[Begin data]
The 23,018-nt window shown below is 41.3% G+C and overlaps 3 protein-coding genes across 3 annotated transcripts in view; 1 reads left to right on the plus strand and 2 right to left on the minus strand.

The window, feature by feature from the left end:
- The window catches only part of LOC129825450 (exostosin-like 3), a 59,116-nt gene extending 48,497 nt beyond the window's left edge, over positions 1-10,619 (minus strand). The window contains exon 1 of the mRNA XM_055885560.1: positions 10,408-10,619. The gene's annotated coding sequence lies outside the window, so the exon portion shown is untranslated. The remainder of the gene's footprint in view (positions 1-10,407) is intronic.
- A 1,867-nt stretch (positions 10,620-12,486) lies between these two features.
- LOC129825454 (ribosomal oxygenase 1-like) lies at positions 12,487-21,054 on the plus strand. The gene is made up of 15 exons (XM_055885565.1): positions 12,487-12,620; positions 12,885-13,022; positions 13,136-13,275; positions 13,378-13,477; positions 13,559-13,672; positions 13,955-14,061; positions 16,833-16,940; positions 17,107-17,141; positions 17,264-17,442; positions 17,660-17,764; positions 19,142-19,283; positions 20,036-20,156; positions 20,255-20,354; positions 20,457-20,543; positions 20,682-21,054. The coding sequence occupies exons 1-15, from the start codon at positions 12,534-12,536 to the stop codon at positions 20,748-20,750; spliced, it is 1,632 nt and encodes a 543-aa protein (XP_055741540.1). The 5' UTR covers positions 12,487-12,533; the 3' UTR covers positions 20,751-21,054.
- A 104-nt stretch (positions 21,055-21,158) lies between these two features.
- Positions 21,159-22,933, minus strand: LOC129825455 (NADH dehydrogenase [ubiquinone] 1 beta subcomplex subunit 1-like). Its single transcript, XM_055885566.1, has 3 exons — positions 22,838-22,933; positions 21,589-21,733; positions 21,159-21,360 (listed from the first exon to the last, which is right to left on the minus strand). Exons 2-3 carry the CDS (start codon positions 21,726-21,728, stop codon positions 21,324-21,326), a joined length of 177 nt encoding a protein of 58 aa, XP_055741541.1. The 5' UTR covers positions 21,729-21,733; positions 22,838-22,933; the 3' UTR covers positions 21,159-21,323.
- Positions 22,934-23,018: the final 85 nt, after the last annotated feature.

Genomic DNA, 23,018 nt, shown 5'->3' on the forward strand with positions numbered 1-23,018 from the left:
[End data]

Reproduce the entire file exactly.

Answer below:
The 23,018-nt window shown below is 41.3% G+C and overlaps 3 protein-coding genes across 3 annotated transcripts in view; 1 reads left to right on the plus strand and 2 right to left on the minus strand.

The window, feature by feature from the left end:
- The window catches only part of LOC129825450 (exostosin-like 3), a 59,116-nt gene extending 48,497 nt beyond the window's left edge, over positions 1-10,619 (minus strand). The window contains exon 1 of the mRNA XM_055885560.1: positions 10,408-10,619. The gene's annotated coding sequence lies outside the window, so the exon portion shown is untranslated. The remainder of the gene's footprint in view (positions 1-10,407) is intronic.
- A 1,867-nt stretch (positions 10,620-12,486) lies between these two features.
- LOC129825454 (ribosomal oxygenase 1-like) lies at positions 12,487-21,054 on the plus strand. The gene is made up of 15 exons (XM_055885565.1): positions 12,487-12,620; positions 12,885-13,022; positions 13,136-13,275; positions 13,378-13,477; positions 13,559-13,672; positions 13,955-14,061; positions 16,833-16,940; positions 17,107-17,141; positions 17,264-17,442; positions 17,660-17,764; positions 19,142-19,283; positions 20,036-20,156; positions 20,255-20,354; positions 20,457-20,543; positions 20,682-21,054. The coding sequence occupies exons 1-15, from the start codon at positions 12,534-12,536 to the stop codon at positions 20,748-20,750; spliced, it is 1,632 nt and encodes a 543-aa protein (XP_055741540.1). The 5' UTR covers positions 12,487-12,533; the 3' UTR covers positions 20,751-21,054.
- A 104-nt stretch (positions 21,055-21,158) lies between these two features.
- Positions 21,159-22,933, minus strand: LOC129825455 (NADH dehydrogenase [ubiquinone] 1 beta subcomplex subunit 1-like). Its single transcript, XM_055885566.1, has 3 exons — positions 22,838-22,933; positions 21,589-21,733; positions 21,159-21,360 (listed from the first exon to the last, which is right to left on the minus strand). Exons 2-3 carry the CDS (start codon positions 21,726-21,728, stop codon positions 21,324-21,326), a joined length of 177 nt encoding a protein of 58 aa, XP_055741541.1. The 5' UTR covers positions 21,729-21,733; positions 22,838-22,933; the 3' UTR covers positions 21,159-21,323.
- Positions 22,934-23,018: the final 85 nt, after the last annotated feature.

Genomic DNA, 23,018 nt, shown 5'->3' on the forward strand with positions numbered 1-23,018 from the left: